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CAIRO — U.S. Rep. Mike Bost said the fact that Housing and Urban Development Secretary Ben Carson is traveling to Cairo on Tuesday to meet with public housing residents and community leaders in this beleaguered but optimistic city struggling with a housing crisis and longstanding economic woes speaks volumes about his character and leadership style.

“I admire him for coming. I thank him for coming at my request. This is something …you know how long we’ve been working on this. From the day that your article broke, it hit my doorstep … and my son asked me, ‘Have you read this?’ and then we were out running trying to help where we could.”

Bost, R-Murphysboro, was referencing The Southern Illinoisan’s Aug. 23, 2015, story titled “Chaos in Cairo” that kicked off an investigative series entering a third year about alleged mismanagement of the Alexander County Housing Authority and the effect that, and the overall aging housing stock, is having directly on public housing residents, and indirectly on the overall viability of Illinois’ southernmost city. Six months later, on Feb. 22, 2016, HUD removed the local management and placed the housing authority into administrative receivership.

“But the fact that the head — the head — is going to have boots on the ground and be able to see firsthand so that he can make decisions … no one can say after this, ‘Well, we’re not sure the secretary’s informed.’”

Carson and Bost

HUD Secretary Ben Carson (left) meets with U.S. Rep. Mike Bost, R-Murphysboro, in Washington in July concerning the public housing situation in Cairo. 

Secretary Carson is scheduled to arrive in Cairo on Tuesday morning and take a tour of the city with Mayor Tyrone Coleman before joining other community leaders for a private, invite-only conversation, according to his spokesman, Jerry Brown. After that, he is scheduled to travel to the Cairo Junior/Senior High School to hear from public housing residents. All residents of Elmwood and McBride are invited to the gathering with Carson at noon, Brown said.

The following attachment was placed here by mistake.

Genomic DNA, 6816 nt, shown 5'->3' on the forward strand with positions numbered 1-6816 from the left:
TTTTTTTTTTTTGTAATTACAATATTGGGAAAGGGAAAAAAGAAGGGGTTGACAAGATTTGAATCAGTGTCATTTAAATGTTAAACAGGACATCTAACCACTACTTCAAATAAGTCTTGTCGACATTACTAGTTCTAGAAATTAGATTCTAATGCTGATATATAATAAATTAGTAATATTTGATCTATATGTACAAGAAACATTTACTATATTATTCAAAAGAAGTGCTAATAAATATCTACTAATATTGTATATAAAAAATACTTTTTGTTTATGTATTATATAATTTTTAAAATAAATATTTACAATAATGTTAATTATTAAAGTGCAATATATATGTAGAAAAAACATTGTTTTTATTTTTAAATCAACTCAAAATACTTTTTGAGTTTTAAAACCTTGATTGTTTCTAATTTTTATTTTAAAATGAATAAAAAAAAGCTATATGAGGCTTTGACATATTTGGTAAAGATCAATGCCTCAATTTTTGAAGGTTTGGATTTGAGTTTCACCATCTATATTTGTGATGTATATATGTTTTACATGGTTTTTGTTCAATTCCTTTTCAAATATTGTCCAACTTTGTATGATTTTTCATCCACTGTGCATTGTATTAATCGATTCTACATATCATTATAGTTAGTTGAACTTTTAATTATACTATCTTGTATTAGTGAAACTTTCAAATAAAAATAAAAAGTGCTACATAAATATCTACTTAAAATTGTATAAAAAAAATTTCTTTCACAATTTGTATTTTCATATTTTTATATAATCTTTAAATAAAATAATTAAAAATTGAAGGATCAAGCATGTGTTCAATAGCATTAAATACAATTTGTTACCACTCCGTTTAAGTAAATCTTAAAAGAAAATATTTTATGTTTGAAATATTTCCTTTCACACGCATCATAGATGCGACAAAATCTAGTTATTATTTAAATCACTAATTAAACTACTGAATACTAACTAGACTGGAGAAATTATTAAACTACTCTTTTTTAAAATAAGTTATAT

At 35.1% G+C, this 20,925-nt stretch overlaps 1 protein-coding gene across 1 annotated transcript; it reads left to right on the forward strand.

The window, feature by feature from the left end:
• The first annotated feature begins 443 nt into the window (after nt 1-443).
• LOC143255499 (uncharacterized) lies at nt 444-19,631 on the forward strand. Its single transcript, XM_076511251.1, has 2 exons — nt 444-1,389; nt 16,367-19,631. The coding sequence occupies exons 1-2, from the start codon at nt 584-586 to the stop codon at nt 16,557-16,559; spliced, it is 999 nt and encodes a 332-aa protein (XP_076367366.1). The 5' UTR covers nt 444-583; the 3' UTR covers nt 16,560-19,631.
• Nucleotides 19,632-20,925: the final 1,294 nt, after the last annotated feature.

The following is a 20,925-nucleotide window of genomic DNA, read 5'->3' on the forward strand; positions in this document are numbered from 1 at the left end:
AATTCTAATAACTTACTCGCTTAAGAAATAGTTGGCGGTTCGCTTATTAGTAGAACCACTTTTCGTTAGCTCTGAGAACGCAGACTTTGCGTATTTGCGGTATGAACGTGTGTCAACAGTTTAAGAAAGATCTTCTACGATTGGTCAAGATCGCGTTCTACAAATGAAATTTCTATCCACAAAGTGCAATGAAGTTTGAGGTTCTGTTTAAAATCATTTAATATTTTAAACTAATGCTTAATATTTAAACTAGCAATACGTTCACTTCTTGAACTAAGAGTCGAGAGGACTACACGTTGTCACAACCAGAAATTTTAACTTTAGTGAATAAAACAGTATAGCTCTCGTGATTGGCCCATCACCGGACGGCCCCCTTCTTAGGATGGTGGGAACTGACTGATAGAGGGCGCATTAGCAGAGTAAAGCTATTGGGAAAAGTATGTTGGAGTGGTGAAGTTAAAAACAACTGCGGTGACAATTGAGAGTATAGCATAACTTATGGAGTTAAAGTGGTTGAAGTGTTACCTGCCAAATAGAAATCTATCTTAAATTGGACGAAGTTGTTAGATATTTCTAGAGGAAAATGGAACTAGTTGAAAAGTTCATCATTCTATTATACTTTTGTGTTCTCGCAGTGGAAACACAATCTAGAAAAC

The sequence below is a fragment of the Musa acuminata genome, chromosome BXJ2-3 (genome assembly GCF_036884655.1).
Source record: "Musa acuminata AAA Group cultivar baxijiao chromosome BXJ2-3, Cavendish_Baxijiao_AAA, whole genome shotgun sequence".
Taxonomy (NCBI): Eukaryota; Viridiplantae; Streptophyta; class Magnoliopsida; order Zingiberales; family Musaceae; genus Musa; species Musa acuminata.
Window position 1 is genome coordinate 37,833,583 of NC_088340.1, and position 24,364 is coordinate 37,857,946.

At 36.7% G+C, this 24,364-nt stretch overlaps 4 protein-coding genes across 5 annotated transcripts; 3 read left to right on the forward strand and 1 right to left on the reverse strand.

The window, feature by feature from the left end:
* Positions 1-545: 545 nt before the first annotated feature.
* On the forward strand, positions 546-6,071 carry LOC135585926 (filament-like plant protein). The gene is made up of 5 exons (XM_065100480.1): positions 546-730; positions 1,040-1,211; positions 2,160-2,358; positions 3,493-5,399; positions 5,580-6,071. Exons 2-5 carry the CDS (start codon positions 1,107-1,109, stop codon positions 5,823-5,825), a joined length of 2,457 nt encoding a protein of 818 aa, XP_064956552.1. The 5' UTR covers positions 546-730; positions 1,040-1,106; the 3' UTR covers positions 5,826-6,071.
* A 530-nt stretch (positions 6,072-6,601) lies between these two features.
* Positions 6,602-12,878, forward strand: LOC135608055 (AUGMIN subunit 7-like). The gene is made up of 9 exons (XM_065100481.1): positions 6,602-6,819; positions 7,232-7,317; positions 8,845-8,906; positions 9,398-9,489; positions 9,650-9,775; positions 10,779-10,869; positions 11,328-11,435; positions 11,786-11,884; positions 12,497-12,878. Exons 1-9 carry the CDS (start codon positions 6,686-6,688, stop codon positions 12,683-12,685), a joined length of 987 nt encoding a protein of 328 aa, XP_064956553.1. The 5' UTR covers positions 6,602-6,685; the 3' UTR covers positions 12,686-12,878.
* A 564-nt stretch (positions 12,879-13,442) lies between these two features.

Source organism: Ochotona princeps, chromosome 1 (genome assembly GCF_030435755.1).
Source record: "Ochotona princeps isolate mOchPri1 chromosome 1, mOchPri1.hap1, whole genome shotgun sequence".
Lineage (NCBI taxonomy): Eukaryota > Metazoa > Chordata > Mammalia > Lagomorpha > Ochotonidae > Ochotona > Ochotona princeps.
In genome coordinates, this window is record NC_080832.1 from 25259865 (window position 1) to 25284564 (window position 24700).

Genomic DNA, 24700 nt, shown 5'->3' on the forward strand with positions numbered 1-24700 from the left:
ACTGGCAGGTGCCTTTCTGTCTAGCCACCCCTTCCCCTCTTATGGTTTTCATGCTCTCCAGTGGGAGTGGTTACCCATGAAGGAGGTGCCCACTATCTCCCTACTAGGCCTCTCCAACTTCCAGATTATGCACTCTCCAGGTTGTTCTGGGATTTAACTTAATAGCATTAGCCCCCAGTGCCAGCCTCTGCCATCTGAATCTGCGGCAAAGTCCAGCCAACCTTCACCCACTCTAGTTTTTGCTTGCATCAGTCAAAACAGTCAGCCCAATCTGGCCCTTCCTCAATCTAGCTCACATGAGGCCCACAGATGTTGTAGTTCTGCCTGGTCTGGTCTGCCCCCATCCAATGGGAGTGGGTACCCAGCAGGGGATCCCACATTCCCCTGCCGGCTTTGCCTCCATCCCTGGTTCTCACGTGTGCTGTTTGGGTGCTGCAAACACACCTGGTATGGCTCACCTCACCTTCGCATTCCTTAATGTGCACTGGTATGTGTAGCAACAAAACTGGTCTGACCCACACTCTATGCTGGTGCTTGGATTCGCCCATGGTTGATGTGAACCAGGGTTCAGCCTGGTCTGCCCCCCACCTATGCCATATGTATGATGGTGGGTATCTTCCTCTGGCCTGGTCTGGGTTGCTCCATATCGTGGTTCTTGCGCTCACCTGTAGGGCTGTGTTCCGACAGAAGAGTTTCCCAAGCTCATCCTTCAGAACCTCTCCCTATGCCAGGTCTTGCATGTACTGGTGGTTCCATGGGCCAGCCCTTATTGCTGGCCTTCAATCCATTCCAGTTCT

Bost said that after several conversations with Carson, he believes that his compassion for the public housing residents of Cairo is genuine. He noted that shortly after assuming office, Carson made addressing the horrid living conditions a top priority of his administration and dedicated numerous high level officials to the cause — to a degree that had not taken place before he arrived. "He’s not here for the media coverage and from what I know of him, he’s not one who will try to do this to just simply say, 'Look, we’re here,' the political thing."

Several residents and a city leader said they hope that what Bost says is true -- that it's about more than showmanship. Mayor Coleman said he plans to ask Carson to apologize to the community for calling Cairo "dying" during a Senate hearing and also hopes that by seeing it for himself, he changes his mind about that. A resident he may visit in her home said she hopes he takes time to listen to the problems she's having with working through the relocation process, even as she's prepared to move ahead with selecting another community in which to live.  

Bost said he believes Carson understands the economic dynamics of Cairo and the surrounding southernmost region of Southern Illinois, and he said that the secretary is truly interested in studying the situation to come to the best possible solution for all involved. That doesn’t mean there will not be pain, Bost said — that’s inevitable given how far south the situation has gone — and it doesn’t mean there will be a promise for new housing in Cairo. But Bost said he believes Carson’s heart is in the right place in wanting to arrive at an outcome that balances compassion and common sense.

“This is a guy that in his lifetime sees problems and tries to figure out how to fix them, and remember, whether it’s conjoined twins or brain surgery, he comes and wants to see the problem, analyze the problem and then figure out what needs to be done,” Bost said of Carson, of Detroit, who grew up in poverty in Detroit and rose to prominence as a renowned pediatric neurosurgeon. “And I think that that is exactly what we need now at the leadership helm so that the people who have already been here — you know, and they have, they’ve been working to try to figure this out, through the department — know that now the person that is over them has come. He hasn’t just heard from them (his staff) and rendered paperwork and read the different things about what’s going on. He is going to meet one-on-one with the people to listen and I think it’s a very good thing.”